The promise of the Electronic Medical Record (EMR) is fading for physicians and patients. The EMR was supposed to reduce the cost of medical care, improve quality of care, improve physician communications, reduce duplicate testing and improve efficiency of care.
In 2009 President Obama declared that EMRs,
“would save some $80 billion a year, safeguard against medical errors, reduce malpractice lawsuits, and greatly facilitate both preventive care and ongoing therapy of the chronically ill.”
I had predicted that fully functioning EMRs were too expensive for most practicing physicians. EMRs bought in the past were not fully functional. Therefore physicians would have to purchase new fully functional EMRs.
Physicians understand that all data collected, whether accurate or not, has been used against them in the past. They are hesitant to provide more data at their own expense that compromise the privacy of their patients and potentially harm their own reputation.
They would be happy to participate in the project if the EMR improved their ability to serve their patients without a potential penalty.
Physicians suspect there is another agenda underlying President Obama’s insistence on the adoption of EMRs.
It is clear the government and healthcare insurance industry want to control the healthcare system. As the payers they do not want the physician/patient relationship to control the healthcare system.
A recent survey from forty-nine community practices in a large EHR pilot study by the Massachusetts eHealth Collaborative studied the projected five-year financial returns on investment to physicians’ practices. It was published in Health Affairs.
The survey concluded,
We found that the average physician would lose $43,743 over five years; just 27 percent of practices would have achieved a positive return on investment; and only an additional 14 percent of practices would have come out ahead had they received the $44,000 federal meaningful-use incentive.
Only a few practices would have had EMR’s that qualified for the Obama administrations meaningful –use incentives. The Obama administration’s criteria for meaningful-use are too strict and complex for EMR software that physicians can afford.
More amazing is that the only way for a practice to have a positive cash return on investment for their EMR is to game the healthcare system using their EMR. The resulting cost of medical care would rise.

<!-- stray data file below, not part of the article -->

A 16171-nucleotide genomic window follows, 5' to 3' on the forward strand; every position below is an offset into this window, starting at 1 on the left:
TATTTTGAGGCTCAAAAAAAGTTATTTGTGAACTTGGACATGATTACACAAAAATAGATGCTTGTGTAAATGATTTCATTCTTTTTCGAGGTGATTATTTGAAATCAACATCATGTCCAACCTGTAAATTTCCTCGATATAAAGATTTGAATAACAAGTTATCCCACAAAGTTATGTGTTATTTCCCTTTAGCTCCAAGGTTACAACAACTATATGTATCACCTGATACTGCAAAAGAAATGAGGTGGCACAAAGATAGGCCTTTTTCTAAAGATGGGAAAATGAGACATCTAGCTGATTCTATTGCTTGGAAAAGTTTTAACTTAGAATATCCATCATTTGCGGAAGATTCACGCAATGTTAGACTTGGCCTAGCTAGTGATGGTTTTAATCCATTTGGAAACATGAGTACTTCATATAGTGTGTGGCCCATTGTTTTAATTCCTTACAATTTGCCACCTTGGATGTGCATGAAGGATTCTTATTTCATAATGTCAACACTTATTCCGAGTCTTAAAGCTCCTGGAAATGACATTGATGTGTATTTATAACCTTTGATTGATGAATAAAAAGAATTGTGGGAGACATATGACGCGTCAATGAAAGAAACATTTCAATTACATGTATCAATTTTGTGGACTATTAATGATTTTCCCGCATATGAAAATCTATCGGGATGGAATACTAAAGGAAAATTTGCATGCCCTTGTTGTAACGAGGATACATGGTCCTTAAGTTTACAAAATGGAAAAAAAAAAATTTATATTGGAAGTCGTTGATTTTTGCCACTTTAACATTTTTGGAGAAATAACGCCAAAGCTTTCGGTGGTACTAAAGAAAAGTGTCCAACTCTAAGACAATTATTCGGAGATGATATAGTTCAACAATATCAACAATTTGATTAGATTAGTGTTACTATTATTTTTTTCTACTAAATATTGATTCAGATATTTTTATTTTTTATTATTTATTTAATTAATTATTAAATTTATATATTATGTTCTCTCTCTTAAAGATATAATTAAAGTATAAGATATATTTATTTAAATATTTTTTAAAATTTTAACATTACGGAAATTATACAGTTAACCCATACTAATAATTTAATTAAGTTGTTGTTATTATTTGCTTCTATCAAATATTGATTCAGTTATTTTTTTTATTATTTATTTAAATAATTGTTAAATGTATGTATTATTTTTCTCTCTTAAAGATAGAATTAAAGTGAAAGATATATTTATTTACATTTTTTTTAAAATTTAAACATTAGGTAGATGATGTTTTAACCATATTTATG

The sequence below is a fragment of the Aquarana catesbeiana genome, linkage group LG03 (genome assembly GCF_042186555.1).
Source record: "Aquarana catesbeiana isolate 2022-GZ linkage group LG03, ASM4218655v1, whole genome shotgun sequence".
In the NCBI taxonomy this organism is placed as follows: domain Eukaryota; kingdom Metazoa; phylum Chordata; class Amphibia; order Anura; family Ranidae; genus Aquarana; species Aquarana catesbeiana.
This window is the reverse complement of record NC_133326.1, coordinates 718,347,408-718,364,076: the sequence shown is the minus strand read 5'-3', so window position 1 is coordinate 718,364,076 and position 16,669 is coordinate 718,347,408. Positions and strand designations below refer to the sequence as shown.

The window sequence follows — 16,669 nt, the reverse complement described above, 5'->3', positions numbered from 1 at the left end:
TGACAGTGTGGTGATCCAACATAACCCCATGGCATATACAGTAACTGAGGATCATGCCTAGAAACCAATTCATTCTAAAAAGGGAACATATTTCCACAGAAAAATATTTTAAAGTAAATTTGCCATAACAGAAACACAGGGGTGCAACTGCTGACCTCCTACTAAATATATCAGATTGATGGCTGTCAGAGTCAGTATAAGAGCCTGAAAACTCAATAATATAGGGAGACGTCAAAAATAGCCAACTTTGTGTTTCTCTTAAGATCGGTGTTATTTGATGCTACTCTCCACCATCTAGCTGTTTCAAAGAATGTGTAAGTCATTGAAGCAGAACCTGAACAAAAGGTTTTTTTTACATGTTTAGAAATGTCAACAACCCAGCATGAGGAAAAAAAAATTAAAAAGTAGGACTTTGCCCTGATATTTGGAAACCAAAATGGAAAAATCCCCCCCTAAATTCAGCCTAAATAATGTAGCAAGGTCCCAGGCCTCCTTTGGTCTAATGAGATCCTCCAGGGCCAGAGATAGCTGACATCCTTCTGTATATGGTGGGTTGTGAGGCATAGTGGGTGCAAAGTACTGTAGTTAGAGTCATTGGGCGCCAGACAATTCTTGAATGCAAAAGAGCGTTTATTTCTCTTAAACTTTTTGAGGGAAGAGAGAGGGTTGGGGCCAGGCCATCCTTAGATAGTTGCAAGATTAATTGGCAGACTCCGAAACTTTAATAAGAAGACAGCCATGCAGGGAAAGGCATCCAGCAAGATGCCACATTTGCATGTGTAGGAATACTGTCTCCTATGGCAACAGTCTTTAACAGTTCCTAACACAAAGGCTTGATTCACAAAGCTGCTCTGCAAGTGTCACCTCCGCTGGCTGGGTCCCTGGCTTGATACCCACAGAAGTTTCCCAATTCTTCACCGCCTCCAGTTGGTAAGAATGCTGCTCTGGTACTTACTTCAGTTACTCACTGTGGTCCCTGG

“The largest difference between practices with a positive return on investment and those with a negative return was the extent to which they used their EHRs to increase revenue, primarily by seeing more patients per day or by improved billing that resulted in fewer rejected claims and more accurate coding.”
This does not constitute an improvement in medical care. It also contradicts the idealistic advantages of the electronic medical record.
The survey concludes that current meaningful-use incentives alone may not ensure a positive return on investment from EMR adoption.
The authors suggest,
“Policies that provide additional support, such as expanding the regional extension center program, could help ensure that practices make the changes required to realize a positive return on investment from EHRs.”
The government and healthcare insurance industry’s goal is to reduce physicians’ reimbursement for those physicians that do not meet Obamacare’s imposed criteria for quality medical care. These criteria will be set by IPAB.
Many physicians in practice object to converting medical care into a commodity. Medical care is a very personal and complex interaction.
I have said previously that about 50% of the therapeutic index (therapeutic effect) is determined by the patient physician relationship.
"We need to move to EHR forward for a number of reasons, but if I am a small practice I am going to really think about a few things," she says. "One is how to decrease the cost of adoption and the cost of the system itself.